“Trev,” Landry said and took a breath.
“Let’s just sit down,” I said, grabbing Landry’s hand, lacing my fingers into his and tugging him after me to the couch. I flopped down hard, pulling him with me so we were both eyeing the man who had followed and taken a seat on the loveseat across from us.
“Can you catch me up?” I asked Chris.
“Sure.” He leaned forward, giving me a trace of a smile. “I’m Chris, like I said, and you’re Trevan Bean, right?”
“I am,” I assured him, tightening my hold on Landry’s hand because the slight tremble in him let me know he needed it. “So talk to me about your mother, Chris.”
He took a breath. “I flew in last night from Las Vegas because my father told me where Landry was, and he thought that it was better I came instead of him. I mean, you know, I wasn’t the one who cut him off when he was eighteen.”
I knew that part. My boyfriend had come out the night he graduated from high school, and his parents had lost their minds. He had been disowned, given a day to get whatever things of his he wanted out of their house, and informed that of course they would not be paying for college, and he could not take his car.
Hurt, lost, and alone, he had packed and left. He went from one friend’s house to another the whole summer until he figured things out with the help of his high school guidance counselor and the financial aid advisor at the school he had already been accepted to, the University of Michigan. He had always planned to run away to the opposite side of the country once he graduated, but he hadn’t expected to have to leave without a safety net. Landry knew who he was when he was fifteen, and even though his friends had told him that it would be okay, that of course his parents would accept him and love him, that his brothers and sister would never turn their backs on him, in the back of his mind, he never actually believed it. So even though he was sad—devastated—he was also resigned to the betrayal of a lifetime of having been told he would always have his family. He was not an optimist, the man I loved; he was a realist, and he knew what was going to happen.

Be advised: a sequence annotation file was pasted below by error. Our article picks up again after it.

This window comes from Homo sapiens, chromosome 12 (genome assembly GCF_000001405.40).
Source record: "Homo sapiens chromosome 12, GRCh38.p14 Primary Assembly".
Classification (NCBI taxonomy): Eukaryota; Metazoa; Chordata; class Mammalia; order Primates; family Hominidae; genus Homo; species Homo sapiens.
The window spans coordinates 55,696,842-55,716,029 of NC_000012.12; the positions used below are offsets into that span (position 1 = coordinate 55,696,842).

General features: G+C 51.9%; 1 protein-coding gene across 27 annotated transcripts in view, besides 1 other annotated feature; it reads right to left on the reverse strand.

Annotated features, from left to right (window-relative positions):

He bought a used Honda Civic hatchback, stuffed it full of everything that was priceless, and drove away without looking back. That was eight years ago, and now he was twenty-six and that time had blown by without a word. They had never checked on him, not once. He hadn’t sent them an announcement when he got his bachelor’s degree, opened his business, or launched his website. They were the past; I was his future. They were not important to him, as he obviously wasn’t to them. His real family, he told people all the time, was mine.
My mother adored him and my sister wanted to marry him. We spent every holiday with my family, had friends that were originally mine that were now his, and between his business and my job, we had finally saved enough to buy a house in Berkley, which was a suburb of Detroit. We were supposed to meet with a Realtor the following week to start looking at candidates for home sweet home. Everything was on track, so I was not crazy about Chris, the long-lost brother, being there, but since everything happened for a reason, as my father had always said, I just needed to keep an open mind.
“My mother is sick, Trevan,” Chris said to me. “And she wants to see her son.”
I turned to look at my boyfriend.
“No,” he said to me.
“Love,” I said gently.
“Fuck no!” he yelled, getting up.
“Where are you—”
“I’m gonna go make you some coffee before you pass out,” he grumbled. “You shouldn’t even be awake yet.”